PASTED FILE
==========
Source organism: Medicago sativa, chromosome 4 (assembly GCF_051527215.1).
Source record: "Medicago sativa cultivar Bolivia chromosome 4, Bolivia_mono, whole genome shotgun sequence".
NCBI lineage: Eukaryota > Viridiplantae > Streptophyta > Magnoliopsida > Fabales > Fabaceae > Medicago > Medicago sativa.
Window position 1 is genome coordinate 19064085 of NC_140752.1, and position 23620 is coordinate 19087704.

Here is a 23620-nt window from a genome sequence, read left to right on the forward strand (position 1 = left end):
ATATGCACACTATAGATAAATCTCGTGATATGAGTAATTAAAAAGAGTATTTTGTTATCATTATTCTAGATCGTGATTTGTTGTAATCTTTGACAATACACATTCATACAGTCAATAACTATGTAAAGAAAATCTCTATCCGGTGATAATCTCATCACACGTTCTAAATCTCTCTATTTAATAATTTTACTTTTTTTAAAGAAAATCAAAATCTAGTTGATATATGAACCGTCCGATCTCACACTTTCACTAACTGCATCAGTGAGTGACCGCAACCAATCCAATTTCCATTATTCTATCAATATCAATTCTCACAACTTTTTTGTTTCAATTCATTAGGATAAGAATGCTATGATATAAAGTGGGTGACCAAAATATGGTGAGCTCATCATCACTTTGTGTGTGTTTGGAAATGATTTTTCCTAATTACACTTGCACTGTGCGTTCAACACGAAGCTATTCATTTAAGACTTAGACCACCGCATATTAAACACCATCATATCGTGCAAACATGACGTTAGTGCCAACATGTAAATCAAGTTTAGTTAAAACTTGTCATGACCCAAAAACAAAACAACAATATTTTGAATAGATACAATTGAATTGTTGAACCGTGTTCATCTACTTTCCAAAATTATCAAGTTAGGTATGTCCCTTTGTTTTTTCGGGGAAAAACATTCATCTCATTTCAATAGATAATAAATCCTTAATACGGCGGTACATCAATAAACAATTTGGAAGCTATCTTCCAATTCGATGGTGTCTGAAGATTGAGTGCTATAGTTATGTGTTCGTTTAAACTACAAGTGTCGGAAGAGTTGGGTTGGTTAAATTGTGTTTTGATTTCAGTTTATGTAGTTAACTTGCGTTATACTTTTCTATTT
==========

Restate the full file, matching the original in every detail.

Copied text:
Source organism: Medicago sativa, chromosome 4 (assembly GCF_051527215.1).
Source record: "Medicago sativa cultivar Bolivia chromosome 4, Bolivia_mono, whole genome shotgun sequence".
NCBI lineage: Eukaryota > Viridiplantae > Streptophyta > Magnoliopsida > Fabales > Fabaceae > Medicago > Medicago sativa.
Window position 1 is genome coordinate 19064085 of NC_140752.1, and position 23620 is coordinate 19087704.

Here is a 23620-nt window from a genome sequence, read left to right on the forward strand (position 1 = left end):
ATATGCACACTATAGATAAATCTCGTGATATGAGTAATTAAAAAGAGTATTTTGTTATCATTATTCTAGATCGTGATTTGTTGTAATCTTTGACAATACACATTCATACAGTCAATAACTATGTAAAGAAAATCTCTATCCGGTGATAATCTCATCACACGTTCTAAATCTCTCTATTTAATAATTTTACTTTTTTTAAAGAAAATCAAAATCTAGTTGATATATGAACCGTCCGATCTCACACTTTCACTAACTGCATCAGTGAGTGACCGCAACCAATCCAATTTCCATTATTCTATCAATATCAATTCTCACAACTTTTTTGTTTCAATTCATTAGGATAAGAATGCTATGATATAAAGTGGGTGACCAAAATATGGTGAGCTCATCATCACTTTGTGTGTGTTTGGAAATGATTTTTCCTAATTACACTTGCACTGTGCGTTCAACACGAAGCTATTCATTTAAGACTTAGACCACCGCATATTAAACACCATCATATCGTGCAAACATGACGTTAGTGCCAACATGTAAATCAAGTTTAGTTAAAACTTGTCATGACCCAAAAACAAAACAACAATATTTTGAATAGATACAATTGAATTGTTGAACCGTGTTCATCTACTTTCCAAAATTATCAAGTTAGGTATGTCCCTTTGTTTTTTCGGGGAAAAACATTCATCTCATTTCAATAGATAATAAATCCTTAATACGGCGGTACATCAATAAACAATTTGGAAGCTATCTTCCAATTCGATGGTGTCTGAAGATTGAGTGCTATAGTTATGTGTTCGTTTAAACTACAAGTGTCGGAAGAGTTGGGTTGGTTAAATTGTGTTTTGATTTCAGTTTATGTAGTTAACTTGCGTTATACTTTTCTATTT